Sunday, June 17, 2018

The Book Part: Fifth Avenue, 5 A.M.: Audrey Hepburn, Breakfast at Tiffany's, and the dawn of the modern woman by Sam Wasson

That title is a bit of a mouth full isn't it? I thought it was time for a book review. I haven't done one of those in awhile. I thought I would talk about a book I recently finished about Audrey Hepburn and Breakfast at Tiffany's. But don't worry this isn't only Audrey Hepburn's story. This book also focuses on Truman Capote, George Axelrod, and many others. And going into I wasn't sure how to feel especially after I read some reviews about it from other readers. But I can't let other people shape my own opinion.

Breakfast at Tiffany's was published in 1958. The author Truman Capote had based the main character, Holly Golightly on his mother and his friend Babe Paley. Holly is a call girl and she develops a relationship with a unnamed writer who is a homosexual and her neighbor. I haven't read the book, but having read this book has me intrigued about Capote's book.

Fun Fact: Capote had wanted Marilyn Monroe to be Holly Golightly and he wanted to play her neighbor himself.

If you have seen the movie you know that it is different from the book. There is no mention made of Holly being a call girl and the neighbor is no longer gay and he has a name. The movie is a romantic comedy and Truman hated it. He hated the fact Audrey Hepburn was cast as Holly but most of all he hated how the producers had broken all of their promises after he had sold them the rights to the book.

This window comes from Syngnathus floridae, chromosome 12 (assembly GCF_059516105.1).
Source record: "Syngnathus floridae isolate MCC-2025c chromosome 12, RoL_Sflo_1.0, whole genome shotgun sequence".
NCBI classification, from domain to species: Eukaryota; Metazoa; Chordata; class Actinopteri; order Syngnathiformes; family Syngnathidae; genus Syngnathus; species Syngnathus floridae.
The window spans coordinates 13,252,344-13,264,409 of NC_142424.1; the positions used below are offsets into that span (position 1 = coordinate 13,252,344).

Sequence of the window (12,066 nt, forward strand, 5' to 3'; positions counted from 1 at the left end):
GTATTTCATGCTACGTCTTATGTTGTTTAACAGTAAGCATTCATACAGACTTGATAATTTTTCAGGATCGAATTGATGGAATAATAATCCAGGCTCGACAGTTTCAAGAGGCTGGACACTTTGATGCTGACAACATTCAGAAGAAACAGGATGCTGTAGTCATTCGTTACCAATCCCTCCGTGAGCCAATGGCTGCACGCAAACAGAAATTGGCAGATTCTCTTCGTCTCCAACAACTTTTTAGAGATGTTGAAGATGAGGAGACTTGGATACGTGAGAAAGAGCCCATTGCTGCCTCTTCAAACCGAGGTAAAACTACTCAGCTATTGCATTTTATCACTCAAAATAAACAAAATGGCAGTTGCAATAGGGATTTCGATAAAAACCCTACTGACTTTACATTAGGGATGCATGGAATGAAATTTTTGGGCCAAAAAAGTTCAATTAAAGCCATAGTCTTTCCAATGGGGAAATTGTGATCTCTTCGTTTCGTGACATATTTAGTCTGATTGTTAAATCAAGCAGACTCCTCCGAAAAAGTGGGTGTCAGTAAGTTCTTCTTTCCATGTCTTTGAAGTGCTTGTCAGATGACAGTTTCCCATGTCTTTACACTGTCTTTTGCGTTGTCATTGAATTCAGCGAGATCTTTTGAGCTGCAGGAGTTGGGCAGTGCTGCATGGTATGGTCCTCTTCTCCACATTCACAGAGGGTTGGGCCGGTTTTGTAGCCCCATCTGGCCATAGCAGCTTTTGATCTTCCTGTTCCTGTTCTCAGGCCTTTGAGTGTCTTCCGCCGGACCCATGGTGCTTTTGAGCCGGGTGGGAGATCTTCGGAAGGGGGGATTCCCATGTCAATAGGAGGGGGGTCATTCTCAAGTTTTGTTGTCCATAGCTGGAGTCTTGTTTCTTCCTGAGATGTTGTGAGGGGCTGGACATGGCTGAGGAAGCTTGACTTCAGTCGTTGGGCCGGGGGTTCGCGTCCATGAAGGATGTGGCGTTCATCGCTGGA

Fun Fact: The studio wanted the song Moon River taken out of the movie. Good thing that didn't happen.

Even though the book doesn't completely focus on Audrey, she is still a huge part of it. It starts out with her early years in Hollywood right up until the end of filming of this movie. It mentions her relationships with her costar George Peppard (they didn't get along) and the director of the film Billy Wilder (they did get along). It also mentions her relationship with her first husband Mel Ferrer. At this point in time their marriage was falling apart. He was jealous of her success and emotionally abusive towards her. It would be a few years before the marriage ended in divorce, but according to the author the cracks were showing during the filming of this movie.

George Peppard and Audrey Hepburn

My Thoughts: I like this book. I know a lot more about the behind the scenes of this film. I wish there were more books like this on films I loved. The book is well researched. The author did his homework here and it makes me want to pick up more of his books. I will always love this film (except Mickey Rooney's character) but I wonder now what it would have been like if it had been made the way Truman had wanted it to be made? Sadly, that could have never happened in the late 1950's and early 1960's because there were strict codes on things that could be shown in the movies. Call girls and homosexuality were big no-no's back in the day. Today, I think the movie could be made the way Truman would have wanted it to be made. I am not a fan of remakes, but I could make an exception with this one if it was based off the source material.

And here is 90's one hit wonder Deep Blue Something to take us out....

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